– Yeah, I think it’s very interesting, ’cause I think there’s a lot that any business could learn from a kitchen, in the sense of, like, how do you bring a team together? And if I were say, like, the business case for getting more humour into those environments, you would presumably agree that it changes the atmosphere.
– Definitely, definitely. Yeah, yeah, yeah.
– So if we were selling it to people who run, you know, the firm of accountants, it’s the same ingredients, isn’t it?
– It’s exactly the same ingredients. It’s not, you know, another chef, Nick Navarrette, who was the executive chef of all the cricket grounds in the country. He used to travel around. But I see him at Lord’s, which he used to get me to run the long room for him. And he often said the chef, the preparation for chefs, he says, it’s a preparation for life. It really is. Organisation, getting things ready for any eventuality. If things happen, that you can cover it. So you don’t really get stuck, God forbid, you know, if something happened, and you do 250 covens instead of 200. Fair enough! But if you’ve prepared for what you think is going to happen, then there’s nothing greater than that. Having and then finishing a service at the end. This happened twice a day, every day. Okay? And if you want to include breakfast, that’s three times a day. You want to include tea, there’s even more. So each time it’s about reproducing, it’s coming back with the same standard, hitting it time, and time, and time again. And there’s something really lovely about that. It’s like when you go to your favourite restaurant, and I know which places you like to go to. They know the way you like it.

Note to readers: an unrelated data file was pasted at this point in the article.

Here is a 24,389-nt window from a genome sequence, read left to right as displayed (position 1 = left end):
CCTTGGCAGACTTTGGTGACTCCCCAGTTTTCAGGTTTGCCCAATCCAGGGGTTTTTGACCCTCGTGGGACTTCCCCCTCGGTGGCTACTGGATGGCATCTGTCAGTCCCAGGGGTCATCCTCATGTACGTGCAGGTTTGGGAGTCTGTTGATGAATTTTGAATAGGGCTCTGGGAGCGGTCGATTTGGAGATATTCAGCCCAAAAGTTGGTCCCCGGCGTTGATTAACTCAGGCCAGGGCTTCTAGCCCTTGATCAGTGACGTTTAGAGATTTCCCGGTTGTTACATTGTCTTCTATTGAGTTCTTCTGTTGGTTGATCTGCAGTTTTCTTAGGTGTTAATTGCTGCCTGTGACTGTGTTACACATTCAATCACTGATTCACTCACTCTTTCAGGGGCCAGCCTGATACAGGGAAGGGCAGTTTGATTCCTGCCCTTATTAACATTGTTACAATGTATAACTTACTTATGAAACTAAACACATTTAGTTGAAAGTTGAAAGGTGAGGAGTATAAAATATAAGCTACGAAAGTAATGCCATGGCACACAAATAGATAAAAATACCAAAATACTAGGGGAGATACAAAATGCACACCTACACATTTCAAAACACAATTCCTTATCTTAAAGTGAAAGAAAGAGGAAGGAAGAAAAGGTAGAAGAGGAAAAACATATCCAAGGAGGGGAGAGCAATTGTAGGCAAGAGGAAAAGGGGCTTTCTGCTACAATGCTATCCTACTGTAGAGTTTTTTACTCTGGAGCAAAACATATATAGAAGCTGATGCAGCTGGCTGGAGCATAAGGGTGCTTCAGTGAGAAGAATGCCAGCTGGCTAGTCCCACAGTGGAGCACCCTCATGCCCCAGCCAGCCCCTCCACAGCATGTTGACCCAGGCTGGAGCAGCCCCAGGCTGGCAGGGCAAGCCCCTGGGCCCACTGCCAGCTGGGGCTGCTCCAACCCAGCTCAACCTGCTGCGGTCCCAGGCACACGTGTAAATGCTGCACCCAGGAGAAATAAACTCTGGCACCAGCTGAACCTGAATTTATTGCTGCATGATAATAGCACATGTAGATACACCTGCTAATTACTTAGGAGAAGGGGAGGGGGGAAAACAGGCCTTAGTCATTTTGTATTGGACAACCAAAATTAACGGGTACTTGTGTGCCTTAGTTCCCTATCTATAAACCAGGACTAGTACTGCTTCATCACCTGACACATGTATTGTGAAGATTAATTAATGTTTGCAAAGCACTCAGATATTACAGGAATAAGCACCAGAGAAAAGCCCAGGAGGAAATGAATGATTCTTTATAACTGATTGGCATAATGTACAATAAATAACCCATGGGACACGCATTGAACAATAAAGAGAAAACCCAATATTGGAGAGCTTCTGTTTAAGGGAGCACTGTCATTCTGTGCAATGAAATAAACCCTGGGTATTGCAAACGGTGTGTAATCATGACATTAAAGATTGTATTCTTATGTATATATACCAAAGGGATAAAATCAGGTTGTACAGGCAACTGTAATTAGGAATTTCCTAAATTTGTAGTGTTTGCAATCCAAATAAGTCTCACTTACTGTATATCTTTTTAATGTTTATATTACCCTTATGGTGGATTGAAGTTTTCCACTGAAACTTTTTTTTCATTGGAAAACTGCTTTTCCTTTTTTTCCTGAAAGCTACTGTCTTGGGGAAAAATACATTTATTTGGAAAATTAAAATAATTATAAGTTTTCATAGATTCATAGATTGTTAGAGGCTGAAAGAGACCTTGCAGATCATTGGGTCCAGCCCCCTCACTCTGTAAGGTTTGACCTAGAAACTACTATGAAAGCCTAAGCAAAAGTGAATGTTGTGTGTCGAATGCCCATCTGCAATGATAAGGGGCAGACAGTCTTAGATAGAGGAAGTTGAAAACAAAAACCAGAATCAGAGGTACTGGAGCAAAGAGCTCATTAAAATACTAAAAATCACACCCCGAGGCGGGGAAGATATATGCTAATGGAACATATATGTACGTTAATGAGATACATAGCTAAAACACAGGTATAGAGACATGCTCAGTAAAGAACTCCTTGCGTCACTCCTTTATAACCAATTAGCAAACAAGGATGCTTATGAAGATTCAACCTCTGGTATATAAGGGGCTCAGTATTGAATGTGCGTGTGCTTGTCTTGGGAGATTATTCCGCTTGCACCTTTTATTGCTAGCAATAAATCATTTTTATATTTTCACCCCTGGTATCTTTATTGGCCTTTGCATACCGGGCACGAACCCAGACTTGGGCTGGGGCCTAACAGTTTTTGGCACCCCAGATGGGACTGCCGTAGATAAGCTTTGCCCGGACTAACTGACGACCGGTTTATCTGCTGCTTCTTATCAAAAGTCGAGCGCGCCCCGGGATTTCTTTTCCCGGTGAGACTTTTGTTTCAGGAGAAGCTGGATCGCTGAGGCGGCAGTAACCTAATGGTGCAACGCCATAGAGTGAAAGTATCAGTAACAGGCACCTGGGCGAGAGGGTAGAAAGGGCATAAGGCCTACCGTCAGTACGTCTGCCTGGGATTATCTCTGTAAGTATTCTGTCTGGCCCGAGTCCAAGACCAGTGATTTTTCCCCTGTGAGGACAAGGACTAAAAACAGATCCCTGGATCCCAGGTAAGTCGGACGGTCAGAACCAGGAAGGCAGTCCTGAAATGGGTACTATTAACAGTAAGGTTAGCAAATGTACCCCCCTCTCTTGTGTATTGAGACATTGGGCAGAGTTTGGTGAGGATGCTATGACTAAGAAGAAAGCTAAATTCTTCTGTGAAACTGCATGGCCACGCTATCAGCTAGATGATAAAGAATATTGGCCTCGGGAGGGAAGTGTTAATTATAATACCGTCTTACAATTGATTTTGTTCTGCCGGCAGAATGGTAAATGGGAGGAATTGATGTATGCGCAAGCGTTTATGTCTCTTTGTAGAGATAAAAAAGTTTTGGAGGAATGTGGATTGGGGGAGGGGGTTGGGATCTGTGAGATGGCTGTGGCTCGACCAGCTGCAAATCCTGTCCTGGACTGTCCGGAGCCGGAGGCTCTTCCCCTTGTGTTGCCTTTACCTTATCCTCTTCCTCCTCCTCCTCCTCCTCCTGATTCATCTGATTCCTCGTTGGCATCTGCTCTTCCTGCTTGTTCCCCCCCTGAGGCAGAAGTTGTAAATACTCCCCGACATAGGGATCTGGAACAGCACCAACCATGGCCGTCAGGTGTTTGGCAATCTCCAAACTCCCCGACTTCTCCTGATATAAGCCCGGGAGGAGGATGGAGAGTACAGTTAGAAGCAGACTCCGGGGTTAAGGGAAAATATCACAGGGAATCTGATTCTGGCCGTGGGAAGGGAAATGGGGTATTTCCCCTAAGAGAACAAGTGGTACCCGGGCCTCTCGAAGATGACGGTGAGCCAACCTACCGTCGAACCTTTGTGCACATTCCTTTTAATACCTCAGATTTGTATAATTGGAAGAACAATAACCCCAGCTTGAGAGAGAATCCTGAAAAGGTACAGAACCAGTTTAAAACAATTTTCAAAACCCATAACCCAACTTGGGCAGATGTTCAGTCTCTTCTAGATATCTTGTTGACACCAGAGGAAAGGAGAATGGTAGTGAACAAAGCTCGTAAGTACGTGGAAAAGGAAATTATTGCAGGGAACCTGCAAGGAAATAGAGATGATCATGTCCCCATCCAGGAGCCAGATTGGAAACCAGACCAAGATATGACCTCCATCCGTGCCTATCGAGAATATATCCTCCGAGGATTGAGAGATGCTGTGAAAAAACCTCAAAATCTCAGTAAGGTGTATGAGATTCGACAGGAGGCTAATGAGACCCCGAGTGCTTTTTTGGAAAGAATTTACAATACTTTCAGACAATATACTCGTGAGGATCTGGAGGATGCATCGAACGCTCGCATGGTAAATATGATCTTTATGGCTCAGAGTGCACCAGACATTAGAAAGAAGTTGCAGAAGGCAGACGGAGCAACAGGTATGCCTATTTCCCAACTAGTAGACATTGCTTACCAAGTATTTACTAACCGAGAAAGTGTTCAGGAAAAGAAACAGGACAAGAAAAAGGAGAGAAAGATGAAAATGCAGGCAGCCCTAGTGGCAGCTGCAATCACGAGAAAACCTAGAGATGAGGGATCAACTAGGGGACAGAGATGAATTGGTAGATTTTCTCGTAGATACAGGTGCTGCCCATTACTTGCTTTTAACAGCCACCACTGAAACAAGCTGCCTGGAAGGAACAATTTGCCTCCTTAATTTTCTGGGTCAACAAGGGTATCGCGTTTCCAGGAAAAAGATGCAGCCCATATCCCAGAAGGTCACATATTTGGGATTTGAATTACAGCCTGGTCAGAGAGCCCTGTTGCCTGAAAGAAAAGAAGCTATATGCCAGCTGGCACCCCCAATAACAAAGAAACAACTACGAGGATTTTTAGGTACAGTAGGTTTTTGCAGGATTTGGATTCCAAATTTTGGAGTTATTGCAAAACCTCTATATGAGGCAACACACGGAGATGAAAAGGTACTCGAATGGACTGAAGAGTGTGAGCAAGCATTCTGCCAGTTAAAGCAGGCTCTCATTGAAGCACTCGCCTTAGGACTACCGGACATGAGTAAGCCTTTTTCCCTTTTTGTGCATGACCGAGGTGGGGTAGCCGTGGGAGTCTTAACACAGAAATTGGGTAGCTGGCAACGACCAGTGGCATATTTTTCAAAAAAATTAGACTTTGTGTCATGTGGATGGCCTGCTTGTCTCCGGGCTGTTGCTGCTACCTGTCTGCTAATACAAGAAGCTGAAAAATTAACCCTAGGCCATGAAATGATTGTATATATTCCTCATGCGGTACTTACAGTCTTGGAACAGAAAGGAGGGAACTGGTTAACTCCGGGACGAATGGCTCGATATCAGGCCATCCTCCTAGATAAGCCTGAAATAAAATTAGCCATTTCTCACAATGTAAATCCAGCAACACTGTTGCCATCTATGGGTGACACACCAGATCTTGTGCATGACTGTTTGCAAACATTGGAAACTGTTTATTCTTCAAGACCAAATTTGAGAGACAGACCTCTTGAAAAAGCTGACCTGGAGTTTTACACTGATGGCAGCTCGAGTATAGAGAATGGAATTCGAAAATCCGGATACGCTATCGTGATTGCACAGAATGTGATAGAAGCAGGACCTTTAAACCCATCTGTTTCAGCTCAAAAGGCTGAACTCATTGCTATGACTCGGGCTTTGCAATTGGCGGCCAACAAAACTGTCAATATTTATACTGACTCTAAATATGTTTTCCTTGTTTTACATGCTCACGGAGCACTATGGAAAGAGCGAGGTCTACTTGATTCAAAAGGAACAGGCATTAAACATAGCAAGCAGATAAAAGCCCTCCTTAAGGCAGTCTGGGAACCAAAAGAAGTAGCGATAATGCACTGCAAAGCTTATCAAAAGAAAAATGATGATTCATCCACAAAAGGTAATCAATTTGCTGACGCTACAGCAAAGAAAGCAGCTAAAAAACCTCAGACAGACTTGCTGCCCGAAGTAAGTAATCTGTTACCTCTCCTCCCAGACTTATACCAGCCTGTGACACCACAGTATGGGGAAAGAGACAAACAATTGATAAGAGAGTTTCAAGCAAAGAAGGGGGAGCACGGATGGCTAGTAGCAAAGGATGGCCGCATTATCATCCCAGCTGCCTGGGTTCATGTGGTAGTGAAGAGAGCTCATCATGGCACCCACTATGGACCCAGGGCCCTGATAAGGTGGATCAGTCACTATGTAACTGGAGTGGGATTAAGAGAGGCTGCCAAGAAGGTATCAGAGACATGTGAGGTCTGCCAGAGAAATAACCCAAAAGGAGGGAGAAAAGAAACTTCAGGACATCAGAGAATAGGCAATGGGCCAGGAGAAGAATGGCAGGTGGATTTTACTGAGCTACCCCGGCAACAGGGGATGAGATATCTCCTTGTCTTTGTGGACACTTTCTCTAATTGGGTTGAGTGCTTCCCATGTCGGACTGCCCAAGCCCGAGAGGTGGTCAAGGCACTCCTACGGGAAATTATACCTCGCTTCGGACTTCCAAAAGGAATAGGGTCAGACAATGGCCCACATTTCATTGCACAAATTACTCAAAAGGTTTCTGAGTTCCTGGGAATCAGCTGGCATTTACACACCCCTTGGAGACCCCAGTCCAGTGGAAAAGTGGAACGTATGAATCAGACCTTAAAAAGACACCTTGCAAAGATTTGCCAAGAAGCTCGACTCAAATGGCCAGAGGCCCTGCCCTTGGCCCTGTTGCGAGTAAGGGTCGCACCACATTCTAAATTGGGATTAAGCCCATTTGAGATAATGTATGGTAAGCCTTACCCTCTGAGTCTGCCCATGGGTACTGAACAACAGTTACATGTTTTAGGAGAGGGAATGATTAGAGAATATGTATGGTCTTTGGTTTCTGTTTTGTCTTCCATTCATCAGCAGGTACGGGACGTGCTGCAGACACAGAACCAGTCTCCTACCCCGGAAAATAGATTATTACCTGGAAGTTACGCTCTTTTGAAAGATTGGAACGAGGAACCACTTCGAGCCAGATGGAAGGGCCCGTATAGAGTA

– But in terms of, you know, people getting a good atmosphere, and the right feeling in a company. There’s a payback on that, isn’t there? That people, you know, will stay longer, don’t you think? I mean, you just said–
– Loyal, loyalty.
– Loyalty, that’s really interesting.